All the King's Men: The Limited Edition Series Blu-ray cover art -- click to buy from Screen Archives Blu-ray Disc Details

1.33:1 Original Aspect Ratio
1.0 DTS-HD Master Audio (English), 2.0 DTS-HD MA (Music and Effects)
Subtitles: English for Hearing Impaired
Not Closed Captioned; Extra Not Subtitled
Release Date: March 11, 2014
Single-sided, dual-layered disc (BD-50)
List Price: $29.95
Blue Keepcase
Still available on DVD ($9.99 SRP; September 5, 2006) and on Amazon Instant Video
Previously released Columbia Classics DVD (June 5, 2001)


All the King's Men looks stunning on Blu-ray and not just for a 65-year-old film. The dynamite 1.33:1 picture boasts a sharp, clean, and pristine element. A brief single shot exhibited some heavy grain and apart from that, this transfer is flawless to my eyes. The 1.0 DTS-HD master audio also impresses. At times, the dialogue is so crisp you assume it had to be recorded in post-production. As with the picture, this mono soundtrack fell just short of perfection, exhibiting a bit of inexplicable hiss in a single scene (a different one). Twilight Time thankfully includes English SDH subtitles and they're kindly even positioned to align with the characters speaking them.

"All the King's Men" is billed a picture of tremendous impact in its theatrical trailer, the only video bonus of its Blu-ray Disc. Twilight Time adapts the cover art into the Blu-ray's top menu.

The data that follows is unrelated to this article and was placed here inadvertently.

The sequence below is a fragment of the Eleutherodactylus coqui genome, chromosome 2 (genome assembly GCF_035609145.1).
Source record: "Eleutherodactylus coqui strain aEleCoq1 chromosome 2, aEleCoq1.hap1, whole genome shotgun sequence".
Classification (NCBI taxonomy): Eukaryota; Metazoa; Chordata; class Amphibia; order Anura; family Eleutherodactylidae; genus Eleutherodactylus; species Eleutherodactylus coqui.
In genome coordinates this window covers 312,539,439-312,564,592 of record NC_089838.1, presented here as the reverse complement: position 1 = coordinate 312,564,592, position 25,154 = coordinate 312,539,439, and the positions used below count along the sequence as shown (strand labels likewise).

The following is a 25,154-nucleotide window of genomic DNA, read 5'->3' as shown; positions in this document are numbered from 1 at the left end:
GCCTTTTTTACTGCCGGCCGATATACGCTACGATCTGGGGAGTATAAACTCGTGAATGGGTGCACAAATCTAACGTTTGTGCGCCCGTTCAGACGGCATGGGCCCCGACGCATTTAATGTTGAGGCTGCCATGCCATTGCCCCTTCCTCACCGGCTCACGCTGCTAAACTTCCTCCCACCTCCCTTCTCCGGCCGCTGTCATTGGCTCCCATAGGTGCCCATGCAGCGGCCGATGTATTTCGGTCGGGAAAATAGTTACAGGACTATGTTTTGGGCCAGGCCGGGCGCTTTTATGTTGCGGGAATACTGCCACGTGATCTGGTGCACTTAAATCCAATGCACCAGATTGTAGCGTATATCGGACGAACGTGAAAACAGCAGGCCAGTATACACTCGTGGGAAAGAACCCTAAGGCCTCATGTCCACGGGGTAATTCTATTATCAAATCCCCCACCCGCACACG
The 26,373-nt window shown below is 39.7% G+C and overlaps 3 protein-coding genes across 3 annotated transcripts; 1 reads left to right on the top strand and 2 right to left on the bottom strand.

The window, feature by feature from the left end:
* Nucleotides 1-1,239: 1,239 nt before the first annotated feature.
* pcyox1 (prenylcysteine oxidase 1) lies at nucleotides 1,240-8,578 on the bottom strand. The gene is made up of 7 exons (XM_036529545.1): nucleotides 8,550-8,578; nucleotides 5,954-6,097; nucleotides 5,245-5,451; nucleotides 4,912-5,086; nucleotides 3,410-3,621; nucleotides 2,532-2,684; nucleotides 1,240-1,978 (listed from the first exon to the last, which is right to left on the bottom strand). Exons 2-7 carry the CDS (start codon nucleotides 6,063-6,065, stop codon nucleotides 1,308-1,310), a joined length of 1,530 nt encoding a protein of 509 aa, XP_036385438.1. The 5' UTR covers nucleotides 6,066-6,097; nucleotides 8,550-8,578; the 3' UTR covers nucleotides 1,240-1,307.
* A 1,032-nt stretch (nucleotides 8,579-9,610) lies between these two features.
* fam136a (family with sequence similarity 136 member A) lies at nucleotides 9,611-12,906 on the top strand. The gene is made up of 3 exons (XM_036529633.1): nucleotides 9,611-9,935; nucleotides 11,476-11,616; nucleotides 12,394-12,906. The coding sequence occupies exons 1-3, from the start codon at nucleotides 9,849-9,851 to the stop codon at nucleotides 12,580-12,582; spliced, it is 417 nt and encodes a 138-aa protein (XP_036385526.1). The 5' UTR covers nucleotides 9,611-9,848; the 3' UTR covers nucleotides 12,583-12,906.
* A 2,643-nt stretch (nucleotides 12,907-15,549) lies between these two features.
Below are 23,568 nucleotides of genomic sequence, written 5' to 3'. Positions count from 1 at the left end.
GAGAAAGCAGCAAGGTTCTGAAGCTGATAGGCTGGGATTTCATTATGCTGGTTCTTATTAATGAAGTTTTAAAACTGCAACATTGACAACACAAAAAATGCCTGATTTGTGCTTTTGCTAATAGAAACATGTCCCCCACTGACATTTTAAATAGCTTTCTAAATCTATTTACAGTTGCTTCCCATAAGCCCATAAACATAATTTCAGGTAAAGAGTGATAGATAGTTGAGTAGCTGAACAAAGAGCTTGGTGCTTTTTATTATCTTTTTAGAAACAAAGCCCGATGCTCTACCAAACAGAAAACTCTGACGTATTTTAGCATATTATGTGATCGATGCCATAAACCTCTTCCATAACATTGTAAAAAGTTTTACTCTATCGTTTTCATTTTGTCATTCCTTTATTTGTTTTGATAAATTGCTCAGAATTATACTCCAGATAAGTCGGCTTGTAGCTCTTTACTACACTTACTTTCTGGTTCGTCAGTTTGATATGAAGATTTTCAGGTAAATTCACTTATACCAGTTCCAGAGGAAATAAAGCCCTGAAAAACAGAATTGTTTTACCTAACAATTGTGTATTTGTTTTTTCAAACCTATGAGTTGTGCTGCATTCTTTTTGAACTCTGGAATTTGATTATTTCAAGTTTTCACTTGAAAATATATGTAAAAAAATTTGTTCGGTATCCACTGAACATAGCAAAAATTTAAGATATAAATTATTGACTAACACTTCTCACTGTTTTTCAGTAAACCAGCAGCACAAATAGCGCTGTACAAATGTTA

The film is joined by two basic bonus features on the disc.

First, there is the film's theatrical trailer (2:37), presented in high definition, which celebrates its Oscar wins.

Then there is an isolated music track. The 2.0 DTS-HD master audio mix presents both diegetic and nondiegetic music. In the case of the former, no matter how quiet it may be in the movie, it's loud and clear here along with the score. There's not much to say about this, other than to again observe and appreciate the fact that these days, no other studio offers what for Twilight Time is a standard inclusion.

Furthermore, a gallery provides the complete Twilight Time catalog through April with cover art, release dates, and sell-out status.